THE Horse Capital of Australia is set to benefit from the University of Newcastle’s most recent round of Australian Research Council (ARC) funding.
Post-Doctoral Researcher in Equine Science at UON, Dr Zamira Gibb received the Discovery Early Career Researcher Award on Friday which includes $365,058 in funding towards enhanced equine fertility methods.
Dr Gibb has worked closely with Upper Hunter thoroughbred breeders for the past few years and believes Scone is set to become a “research nexus” in equine science.
“I’m absolutely thrilled and very surprised to receive the award,” she said.
“It is certainly true that without the Upper Hunter thoroughbred industry’s incredible support – both financially and through the provision of biological samples and breeding data – I would not be in the position that I am now in.”
Dr Gibb said she will be using the funding to further investigate the factors leading to early embryo loss in mares – a phenomenon which accounts for up to 25 per cent of all pregnancy failures.
“I am particularly interested in improving methods of detecting and managing infertility in both stallions and mares,” she said.
“This will have both economic and welfare advantages due to the reduced need to transport horses and perform repeated veterinary interventions.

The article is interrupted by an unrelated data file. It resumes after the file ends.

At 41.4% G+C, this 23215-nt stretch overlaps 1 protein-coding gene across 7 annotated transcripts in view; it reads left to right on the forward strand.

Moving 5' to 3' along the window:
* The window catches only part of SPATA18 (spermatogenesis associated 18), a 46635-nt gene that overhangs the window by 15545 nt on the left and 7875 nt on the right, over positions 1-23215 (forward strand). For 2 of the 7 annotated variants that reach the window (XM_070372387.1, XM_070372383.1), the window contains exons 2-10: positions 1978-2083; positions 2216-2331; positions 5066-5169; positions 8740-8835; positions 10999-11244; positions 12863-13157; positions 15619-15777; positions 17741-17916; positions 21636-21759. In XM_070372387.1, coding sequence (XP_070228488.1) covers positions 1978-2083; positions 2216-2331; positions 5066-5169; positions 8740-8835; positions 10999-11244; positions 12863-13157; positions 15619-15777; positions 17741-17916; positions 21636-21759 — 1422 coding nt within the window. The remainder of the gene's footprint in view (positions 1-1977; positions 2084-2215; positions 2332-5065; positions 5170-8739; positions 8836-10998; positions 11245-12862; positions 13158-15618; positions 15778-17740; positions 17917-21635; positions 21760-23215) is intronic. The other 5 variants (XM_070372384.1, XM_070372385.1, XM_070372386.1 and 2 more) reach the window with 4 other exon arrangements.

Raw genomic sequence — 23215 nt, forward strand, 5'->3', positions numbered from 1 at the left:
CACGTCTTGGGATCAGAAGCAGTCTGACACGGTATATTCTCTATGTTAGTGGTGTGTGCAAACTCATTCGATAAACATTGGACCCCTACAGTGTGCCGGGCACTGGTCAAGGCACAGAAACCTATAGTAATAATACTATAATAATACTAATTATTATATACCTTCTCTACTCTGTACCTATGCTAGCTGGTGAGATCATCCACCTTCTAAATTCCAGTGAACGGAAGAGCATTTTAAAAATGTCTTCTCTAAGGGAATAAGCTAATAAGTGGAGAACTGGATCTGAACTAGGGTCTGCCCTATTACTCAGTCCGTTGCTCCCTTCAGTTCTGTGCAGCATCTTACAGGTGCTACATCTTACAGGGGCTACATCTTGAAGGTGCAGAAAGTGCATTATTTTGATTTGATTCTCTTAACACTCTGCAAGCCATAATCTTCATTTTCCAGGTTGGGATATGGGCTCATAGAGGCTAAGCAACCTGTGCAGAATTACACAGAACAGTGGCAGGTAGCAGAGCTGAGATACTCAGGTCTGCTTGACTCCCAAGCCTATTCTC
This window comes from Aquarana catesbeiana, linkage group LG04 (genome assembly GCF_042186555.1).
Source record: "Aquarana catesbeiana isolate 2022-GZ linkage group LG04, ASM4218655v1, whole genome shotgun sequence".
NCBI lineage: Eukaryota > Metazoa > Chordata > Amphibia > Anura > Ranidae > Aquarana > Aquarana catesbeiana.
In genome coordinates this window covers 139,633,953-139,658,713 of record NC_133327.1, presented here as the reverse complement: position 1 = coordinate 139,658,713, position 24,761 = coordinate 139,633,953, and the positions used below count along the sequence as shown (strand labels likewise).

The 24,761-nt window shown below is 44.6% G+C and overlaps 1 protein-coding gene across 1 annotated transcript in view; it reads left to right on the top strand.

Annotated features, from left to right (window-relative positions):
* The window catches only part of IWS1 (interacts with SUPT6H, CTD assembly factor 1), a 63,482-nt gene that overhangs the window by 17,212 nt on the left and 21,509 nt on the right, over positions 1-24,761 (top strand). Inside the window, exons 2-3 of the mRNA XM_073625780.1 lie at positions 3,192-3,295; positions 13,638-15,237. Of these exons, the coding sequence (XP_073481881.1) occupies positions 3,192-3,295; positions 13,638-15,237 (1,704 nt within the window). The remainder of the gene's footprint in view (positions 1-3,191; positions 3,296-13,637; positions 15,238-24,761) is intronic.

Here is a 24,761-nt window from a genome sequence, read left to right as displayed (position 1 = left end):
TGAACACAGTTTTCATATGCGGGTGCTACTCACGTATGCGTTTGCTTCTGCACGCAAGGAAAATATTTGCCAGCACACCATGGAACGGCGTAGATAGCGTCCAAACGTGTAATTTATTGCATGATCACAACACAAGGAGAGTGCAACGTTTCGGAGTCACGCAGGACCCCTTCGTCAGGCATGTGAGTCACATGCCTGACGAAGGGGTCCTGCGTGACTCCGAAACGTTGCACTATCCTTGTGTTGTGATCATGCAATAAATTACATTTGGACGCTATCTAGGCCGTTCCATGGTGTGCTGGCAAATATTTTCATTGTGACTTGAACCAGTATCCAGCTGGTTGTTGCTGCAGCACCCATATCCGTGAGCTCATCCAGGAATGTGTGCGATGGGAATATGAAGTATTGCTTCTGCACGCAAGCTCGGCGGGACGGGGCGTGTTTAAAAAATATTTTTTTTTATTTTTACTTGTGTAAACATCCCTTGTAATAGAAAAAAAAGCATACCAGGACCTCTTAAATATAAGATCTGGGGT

“It will also have the potential to either reduce stallion workloads or allow them to book more mares in a given breeding season.”
With the announcement of the nation’s first equine genetics research laboratory service set to be operational in Scone by April 2018, Dr Gibb said it only further enhances the region’s world-class reputation in equine breeding.
“It’s great to see the fantastic facilities at the research centre going to good use,” she said.
“The placement of Australia’s first equine genetics research laboratory service in Scone is particularly exciting as with any luck it will grow into a research nexus to cover all areas of equine science.
“I believe that Scone is already considered to be second only to Kentucky as a centre of excellence for thoroughbred breeding in the world,” Dr Gibbs said.
Over the next three months, Dr Gibbs and her team at UON will work on projects that are at the cutting edge of applied reproductive technology in the equine industry.
“We are continuing to cement the region’s reputation as supporting world-leading research in addition to breeding world-class horses,” she said.